3 Things I’m Learning While Grieving

Trigger Warning: Grief, Death

On February 5th, 2023, my maternal grandfather passed away. He would have been 76 years old on March 4th, and I’m truly going to miss those birthday calls every year. It just won’t be the same now that he’s gone, and honestly, it’s still hard to come to terms with the fact that he’s not here anymore.

It’s been such a difficult month since his passing, and I debated writing this post because everything is still so raw. However, death hits us all pretty hard, and I figured someone out there could potentially use my experience to cope while grieving. So, here are the three most important things that I’m learning after my grandfather passed away.

1. Don’t try to hold back your emotions.

When we got the news that my grandfather only had a week or so to live, I was devastated, angry, depressed, and a complete mess of emotions. When I told my dad, he said I have to be strong for my mother. I took this to mean that I shouldn’t and couldn’t tell my mom how I was feeling for fear that it would make her sad. Each time she asked me if I was okay, I told her that I was even if I wasn’t. I thought I was doing the right thing and as a result, I cried alone.

I’m sure my dad meant well and just wanted my mom to be protected and comforted, but he was wrong for telling me to be strong for my mother, and I know that now. I experienced a loss, too. Why shouldn’t I be allowed to cry? Why shouldn’t I be allowed to share my feelings with my mom so that we can comfort each other?

Don’t ever let anyone tell you to be strong, don’t cry, or stay active to take your mind off of it. You are allowed to feel any and everything you need to feel so that you may go through the grieving process in a healthy way.

2. Keep your boundaries and don’t let anyone make you feel bad for doing so.

Everyone who knows my mom knows that she does not attend funerals. This boundary stems from a traumatic experience that occurred during her childhood, and she has not attended a funeral since. Even with this explanation, which she honestly doesn’t owe anyone, people still judge her for her decision. With the passing of my grandfather, everyone assumed that she would attend the funeral and was shocked to discover that she was standing firm in her boundary. Of course, there were some family members who tried to make her feel bad for not attending or judged her with a simple shift in their tone of voice. However, it was amazing to see that my mom did not care and would not let anyone make her feel bad.

Watching my mother deflect all of the negativity and hold fast to her decision helped me remember that boundaries are sacred. There will be people who don’t understand why you have a certain boundary, and perhaps they never will understand. I’ve learned that it’s not your place to try to make them get it or see it your way. It’s your duty to hold that boundary and not let go of it unless you feel comfortable with it.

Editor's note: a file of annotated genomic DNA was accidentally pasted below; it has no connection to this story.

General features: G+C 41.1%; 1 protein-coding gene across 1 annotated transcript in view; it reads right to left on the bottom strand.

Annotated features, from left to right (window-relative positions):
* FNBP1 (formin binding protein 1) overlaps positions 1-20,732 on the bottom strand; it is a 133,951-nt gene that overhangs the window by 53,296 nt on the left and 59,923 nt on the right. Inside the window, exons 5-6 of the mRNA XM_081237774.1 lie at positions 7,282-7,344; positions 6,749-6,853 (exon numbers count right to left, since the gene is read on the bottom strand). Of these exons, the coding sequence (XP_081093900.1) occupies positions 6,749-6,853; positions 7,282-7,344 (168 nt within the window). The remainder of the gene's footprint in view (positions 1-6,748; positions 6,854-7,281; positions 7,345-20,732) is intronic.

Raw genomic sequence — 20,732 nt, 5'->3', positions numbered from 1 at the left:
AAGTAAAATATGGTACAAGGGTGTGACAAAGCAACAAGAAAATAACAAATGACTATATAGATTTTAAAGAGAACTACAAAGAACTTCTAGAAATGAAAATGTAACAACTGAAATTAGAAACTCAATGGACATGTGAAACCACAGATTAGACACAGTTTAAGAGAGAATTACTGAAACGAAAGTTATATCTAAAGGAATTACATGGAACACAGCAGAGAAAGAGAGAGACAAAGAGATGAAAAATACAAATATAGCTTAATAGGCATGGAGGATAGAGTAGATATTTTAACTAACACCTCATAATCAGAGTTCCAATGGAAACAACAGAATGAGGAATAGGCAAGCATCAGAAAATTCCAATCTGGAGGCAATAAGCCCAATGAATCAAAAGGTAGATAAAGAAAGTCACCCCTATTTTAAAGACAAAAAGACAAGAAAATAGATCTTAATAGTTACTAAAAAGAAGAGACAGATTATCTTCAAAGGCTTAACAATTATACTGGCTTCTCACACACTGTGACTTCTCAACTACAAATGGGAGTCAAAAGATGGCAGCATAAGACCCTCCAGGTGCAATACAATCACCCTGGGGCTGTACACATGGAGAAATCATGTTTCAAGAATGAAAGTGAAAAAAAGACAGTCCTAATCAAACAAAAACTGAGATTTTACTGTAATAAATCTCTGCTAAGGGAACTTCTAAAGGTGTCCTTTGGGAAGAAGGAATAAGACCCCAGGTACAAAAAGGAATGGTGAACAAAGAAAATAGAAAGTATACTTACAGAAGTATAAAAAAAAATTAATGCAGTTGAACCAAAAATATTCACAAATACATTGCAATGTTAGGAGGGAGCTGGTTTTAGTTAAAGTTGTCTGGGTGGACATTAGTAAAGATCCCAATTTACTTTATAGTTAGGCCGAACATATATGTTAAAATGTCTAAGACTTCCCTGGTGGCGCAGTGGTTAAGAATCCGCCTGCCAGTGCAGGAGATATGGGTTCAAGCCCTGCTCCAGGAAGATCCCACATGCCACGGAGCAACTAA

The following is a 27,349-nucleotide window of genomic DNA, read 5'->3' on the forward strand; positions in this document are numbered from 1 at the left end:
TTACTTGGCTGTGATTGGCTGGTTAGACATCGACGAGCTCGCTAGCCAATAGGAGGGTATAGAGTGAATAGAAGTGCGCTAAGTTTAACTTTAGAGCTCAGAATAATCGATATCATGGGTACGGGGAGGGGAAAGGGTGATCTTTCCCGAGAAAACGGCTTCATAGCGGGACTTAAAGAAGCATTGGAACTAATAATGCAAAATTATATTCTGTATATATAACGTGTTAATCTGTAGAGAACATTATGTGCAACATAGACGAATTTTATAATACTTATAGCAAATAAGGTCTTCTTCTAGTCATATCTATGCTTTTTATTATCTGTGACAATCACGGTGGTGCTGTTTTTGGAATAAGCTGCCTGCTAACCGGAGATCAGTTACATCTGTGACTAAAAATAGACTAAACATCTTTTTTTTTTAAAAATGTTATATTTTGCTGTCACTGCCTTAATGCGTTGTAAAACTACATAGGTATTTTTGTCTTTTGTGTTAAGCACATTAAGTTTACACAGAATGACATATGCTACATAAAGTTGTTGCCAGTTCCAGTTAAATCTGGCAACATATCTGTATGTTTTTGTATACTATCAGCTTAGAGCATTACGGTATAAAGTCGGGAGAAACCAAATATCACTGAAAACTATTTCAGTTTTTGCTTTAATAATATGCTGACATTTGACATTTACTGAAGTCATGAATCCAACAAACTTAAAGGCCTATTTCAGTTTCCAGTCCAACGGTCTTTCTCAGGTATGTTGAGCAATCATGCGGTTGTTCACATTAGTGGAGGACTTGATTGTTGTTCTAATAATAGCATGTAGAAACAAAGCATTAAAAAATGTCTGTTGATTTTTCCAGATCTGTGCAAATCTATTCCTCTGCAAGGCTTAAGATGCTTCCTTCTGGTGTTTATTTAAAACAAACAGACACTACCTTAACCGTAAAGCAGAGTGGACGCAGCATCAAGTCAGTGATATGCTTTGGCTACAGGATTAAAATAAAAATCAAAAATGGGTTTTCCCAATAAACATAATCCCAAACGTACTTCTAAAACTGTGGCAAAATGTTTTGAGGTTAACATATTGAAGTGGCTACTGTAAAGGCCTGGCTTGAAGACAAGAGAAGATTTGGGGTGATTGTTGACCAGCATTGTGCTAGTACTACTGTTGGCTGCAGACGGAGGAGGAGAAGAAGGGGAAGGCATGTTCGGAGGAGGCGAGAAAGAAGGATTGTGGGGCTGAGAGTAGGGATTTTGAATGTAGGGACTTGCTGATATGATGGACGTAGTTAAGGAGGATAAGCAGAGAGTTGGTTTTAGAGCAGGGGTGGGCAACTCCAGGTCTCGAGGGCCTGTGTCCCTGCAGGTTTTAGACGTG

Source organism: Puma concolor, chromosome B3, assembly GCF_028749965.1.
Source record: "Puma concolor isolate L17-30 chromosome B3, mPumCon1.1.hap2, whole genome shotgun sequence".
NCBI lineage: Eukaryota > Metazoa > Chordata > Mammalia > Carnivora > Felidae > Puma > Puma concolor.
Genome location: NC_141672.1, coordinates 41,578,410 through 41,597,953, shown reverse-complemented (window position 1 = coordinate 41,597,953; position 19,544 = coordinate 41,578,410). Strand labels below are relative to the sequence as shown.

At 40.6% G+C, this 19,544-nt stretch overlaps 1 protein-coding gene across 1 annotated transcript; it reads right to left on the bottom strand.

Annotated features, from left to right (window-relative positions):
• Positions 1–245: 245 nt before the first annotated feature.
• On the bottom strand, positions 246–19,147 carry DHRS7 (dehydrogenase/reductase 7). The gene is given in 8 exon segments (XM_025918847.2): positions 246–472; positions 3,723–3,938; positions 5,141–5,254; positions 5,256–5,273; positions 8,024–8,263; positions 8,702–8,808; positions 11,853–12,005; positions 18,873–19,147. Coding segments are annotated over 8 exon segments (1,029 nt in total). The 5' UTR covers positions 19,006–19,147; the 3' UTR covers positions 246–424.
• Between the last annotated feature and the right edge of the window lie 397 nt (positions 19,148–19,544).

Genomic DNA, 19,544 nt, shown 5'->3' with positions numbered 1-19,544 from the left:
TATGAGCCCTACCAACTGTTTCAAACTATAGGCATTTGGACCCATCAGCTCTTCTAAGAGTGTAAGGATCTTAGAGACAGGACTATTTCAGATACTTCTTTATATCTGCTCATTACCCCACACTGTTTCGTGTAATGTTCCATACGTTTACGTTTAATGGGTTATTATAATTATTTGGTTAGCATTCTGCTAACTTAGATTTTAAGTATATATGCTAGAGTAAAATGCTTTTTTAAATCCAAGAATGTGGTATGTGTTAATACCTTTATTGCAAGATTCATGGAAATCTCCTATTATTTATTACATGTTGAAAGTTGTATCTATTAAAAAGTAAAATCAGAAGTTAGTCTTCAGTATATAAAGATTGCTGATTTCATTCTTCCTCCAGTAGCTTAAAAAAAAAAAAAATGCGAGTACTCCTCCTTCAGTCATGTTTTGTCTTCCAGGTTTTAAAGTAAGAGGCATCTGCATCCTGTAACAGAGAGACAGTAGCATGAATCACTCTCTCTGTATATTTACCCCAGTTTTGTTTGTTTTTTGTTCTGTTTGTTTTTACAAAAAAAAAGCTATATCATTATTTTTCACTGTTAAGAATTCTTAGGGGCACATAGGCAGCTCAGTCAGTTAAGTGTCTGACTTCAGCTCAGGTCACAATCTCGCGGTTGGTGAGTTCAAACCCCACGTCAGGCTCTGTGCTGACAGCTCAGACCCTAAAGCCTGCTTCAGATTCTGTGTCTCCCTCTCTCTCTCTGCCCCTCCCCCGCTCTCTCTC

3. Don’t underestimate the power of a good support system.

Marlon has been my rock throughout this entire process. From holding me while I cried to attending the 10 am funeral after he had just off of work at 7 am — he has supported me through it all. Bubba, I’m eternally grateful for your guidance and comfort, and I love you to pieces.

My job has been super supportive as well with everyone sending me thoughtful texts and emails. My coworkers and supervisors were extremely patient with me, especially when I’d have to step out of our classroom ten times a day to call my mom and check on her. To my job, thank you for understanding my circumstances and giving me time off to be with family.

Lastly, my mom has been the glue that has kept me from falling apart. Once we talked about why I wasn’t opening up to her and she helped me realize how silly I was being, she has truly kept me going throughout this journey. And, I’d like to think that I was useful in getting her through this as well. We’d send each other funny videos, call and text constantly throughout the day sometimes to talk about absolutely nothing and just show each other love. Mom, I’m sorry again for keeping my thoughts and feelings from you. Thank you for your love and listening ear. Thank you for being there every time I needed you.

Final Thoughts

Grieving is a long and difficult path that has many twists and turns, and there is no correct way to journey along that path. Everyone grieves differently and no matter the circumstances, we should always respect each other’s decisions. Love before anything else. Show kindness and patience instead of being mean and passing judgment. Lean on those people in your life who make you feel comfortable and safe, and once you’re feeling up to it, don’t forget to show them gratitude for it all.

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